By A. S. HURST
In January, 1936, Signor Mussolini laid the foundation-stone of the Italian Cinema City. On April 21 of this year he was shown round the almost completed buildings, and gave the word for production to start.
The Cinema City is a triumph in its way, and Italy is justly proud of it, particularly as it was conceived and begun at a time when the country was under Sanctions; the Press has a good deal to say about the national spirit which was resilient enough to try and "muscle in " on an international industry at such a time. Be this as it may, the optimism was justified. The risk was taken, and nothing but success followed. One feels, anyhow, that Italy would risk anything for the cinema. After all, in a country such as this, where the people are being encouraged to interest themselves in every modern form of self-expression, from modern verse to association football, it is unfortunate that the cinema-going public is quite small, far smaller than that of England, for instance. Even in Rome a cinema with a seatingcapacity of 1,000 is considered very large, and interior decoration, etc., fall far behind our rather Babylonian luxury-in Italy a wooden armchair is the usual seat in a picture-house. Prices are low, but still the people seem inclined to stay away —perhaps they cannot afford to visit the cinema frequently; perhaps (and this is most probable) they are not very interested in American films " dubbed " with Italian dialogue. Perhaps it is just those wooden armchairs. But the Government has decided to change all this, and hence We have the Cinema City, Scipio the African, Conclottieri, and a good deal of film propaganda.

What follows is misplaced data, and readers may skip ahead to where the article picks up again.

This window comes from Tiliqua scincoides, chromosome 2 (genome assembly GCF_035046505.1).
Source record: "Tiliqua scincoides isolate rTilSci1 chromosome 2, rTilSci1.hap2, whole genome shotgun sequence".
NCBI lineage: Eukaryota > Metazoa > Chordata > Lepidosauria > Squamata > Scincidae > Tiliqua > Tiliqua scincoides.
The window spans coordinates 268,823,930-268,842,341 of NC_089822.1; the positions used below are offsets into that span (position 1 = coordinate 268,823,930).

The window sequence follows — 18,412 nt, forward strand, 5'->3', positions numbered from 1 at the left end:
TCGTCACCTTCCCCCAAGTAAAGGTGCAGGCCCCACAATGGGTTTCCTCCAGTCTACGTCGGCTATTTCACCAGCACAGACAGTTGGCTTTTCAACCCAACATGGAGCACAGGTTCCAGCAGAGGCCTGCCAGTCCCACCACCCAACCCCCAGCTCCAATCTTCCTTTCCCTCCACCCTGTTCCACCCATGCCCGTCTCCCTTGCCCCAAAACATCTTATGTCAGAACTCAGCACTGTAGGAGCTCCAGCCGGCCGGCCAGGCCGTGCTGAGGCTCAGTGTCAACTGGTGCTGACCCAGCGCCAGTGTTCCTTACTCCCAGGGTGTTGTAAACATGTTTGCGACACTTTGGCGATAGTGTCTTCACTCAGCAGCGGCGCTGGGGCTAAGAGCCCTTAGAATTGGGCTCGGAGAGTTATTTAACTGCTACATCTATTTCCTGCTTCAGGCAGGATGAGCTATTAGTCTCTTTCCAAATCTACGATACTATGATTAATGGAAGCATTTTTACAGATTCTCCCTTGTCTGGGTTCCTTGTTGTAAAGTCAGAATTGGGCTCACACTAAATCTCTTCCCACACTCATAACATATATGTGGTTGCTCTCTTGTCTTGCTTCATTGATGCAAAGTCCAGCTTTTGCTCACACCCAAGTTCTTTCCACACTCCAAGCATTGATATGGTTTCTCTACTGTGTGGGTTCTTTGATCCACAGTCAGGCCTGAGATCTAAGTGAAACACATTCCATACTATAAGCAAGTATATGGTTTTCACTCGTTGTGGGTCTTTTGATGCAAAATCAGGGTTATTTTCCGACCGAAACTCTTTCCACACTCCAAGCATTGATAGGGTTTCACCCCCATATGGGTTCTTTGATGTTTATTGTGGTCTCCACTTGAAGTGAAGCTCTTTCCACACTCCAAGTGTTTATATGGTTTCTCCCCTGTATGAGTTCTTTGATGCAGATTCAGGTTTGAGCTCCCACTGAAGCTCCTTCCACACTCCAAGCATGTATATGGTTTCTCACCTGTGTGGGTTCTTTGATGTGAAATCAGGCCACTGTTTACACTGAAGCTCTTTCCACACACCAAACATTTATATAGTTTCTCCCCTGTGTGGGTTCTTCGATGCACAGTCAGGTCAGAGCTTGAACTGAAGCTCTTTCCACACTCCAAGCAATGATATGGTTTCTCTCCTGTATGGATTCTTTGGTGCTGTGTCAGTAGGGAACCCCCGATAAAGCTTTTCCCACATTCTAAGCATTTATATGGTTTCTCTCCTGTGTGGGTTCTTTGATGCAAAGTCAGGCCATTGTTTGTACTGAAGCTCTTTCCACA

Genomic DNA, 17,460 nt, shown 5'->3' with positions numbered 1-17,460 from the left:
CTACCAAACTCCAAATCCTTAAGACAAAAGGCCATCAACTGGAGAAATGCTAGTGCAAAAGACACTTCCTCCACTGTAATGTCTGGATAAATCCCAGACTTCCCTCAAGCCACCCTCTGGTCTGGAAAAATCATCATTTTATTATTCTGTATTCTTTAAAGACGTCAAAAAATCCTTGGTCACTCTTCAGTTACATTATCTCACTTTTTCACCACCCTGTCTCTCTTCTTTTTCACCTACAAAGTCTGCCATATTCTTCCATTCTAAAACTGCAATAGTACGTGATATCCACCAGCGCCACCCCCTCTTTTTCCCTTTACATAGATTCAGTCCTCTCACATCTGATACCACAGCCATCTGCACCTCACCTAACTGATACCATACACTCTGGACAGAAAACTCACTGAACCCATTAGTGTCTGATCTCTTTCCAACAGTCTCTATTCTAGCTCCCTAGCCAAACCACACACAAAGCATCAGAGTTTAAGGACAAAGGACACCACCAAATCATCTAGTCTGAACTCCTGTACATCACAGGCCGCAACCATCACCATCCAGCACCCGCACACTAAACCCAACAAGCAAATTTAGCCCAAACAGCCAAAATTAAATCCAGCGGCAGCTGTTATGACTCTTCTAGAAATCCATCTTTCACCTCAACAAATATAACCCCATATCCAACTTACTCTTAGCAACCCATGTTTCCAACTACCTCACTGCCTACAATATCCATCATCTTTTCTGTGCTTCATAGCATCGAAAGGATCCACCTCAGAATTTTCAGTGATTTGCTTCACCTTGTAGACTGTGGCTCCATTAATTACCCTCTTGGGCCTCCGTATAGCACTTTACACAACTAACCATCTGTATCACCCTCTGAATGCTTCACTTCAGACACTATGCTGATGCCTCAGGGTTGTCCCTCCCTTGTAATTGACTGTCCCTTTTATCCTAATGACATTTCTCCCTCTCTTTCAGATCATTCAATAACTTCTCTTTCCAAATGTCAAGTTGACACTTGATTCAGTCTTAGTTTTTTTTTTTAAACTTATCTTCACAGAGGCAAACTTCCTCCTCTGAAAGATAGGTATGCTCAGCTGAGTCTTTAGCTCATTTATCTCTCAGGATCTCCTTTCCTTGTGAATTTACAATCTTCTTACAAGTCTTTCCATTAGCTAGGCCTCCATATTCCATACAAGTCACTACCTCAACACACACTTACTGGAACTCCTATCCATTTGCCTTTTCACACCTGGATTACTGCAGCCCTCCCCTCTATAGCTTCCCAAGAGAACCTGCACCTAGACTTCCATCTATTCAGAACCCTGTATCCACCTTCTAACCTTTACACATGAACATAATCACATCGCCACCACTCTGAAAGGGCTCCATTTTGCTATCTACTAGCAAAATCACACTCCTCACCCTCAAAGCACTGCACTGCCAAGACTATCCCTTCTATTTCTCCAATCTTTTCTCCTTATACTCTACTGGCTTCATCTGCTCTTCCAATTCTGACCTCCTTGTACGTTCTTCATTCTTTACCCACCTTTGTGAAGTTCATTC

This new keenness for the cinema is hardly surprising. The Government realises all its potentialities, and it realises, too, that Italy is the producer's paradise. Outdoor work is possible nearly all the year round, natural scenery is brilliant and varied (all ready for the fast-approaching true colour films); and lastly, there are the ancient monuments. All these chances, so easily turned into first-rate national and " international " films (these latter ought to bring the tourists) are obviously too good to he ignored, and it is only to be expected that Italian ingenuity is going to take full advantage of them.
The new Cinecitta, or Cinema City, is situated at Quadraro, on the Via Tusco
lane, about 4f miles from Rome. It is quite isolated and has, therefore, to be entirely self-sufficient, electric power stations generate 4,500 kw. of energy, two 400 foot wells supply water, and there are workshops of every kind, as well as apartments and shops for actors and technicians staying at the City. All around the gleaming ultra-modern blocks of buildings (the nine IStages alone cover over 16,500 square yards), there is the sun-browned and rather dreary flatness of the Roman Campagna, broken only by an occasional farmhouse or the crumbling arch of an ancient aqueduct; in the background, thp Alban Hills.
What of the Harvest?
But what of the harvest of all this careful sowing—the Ittelian films them selves? The answer seems to be that if all their future productions are to be on the scale of Scipio the African and Condottieri, the Italian films are soon going to take a very honourable place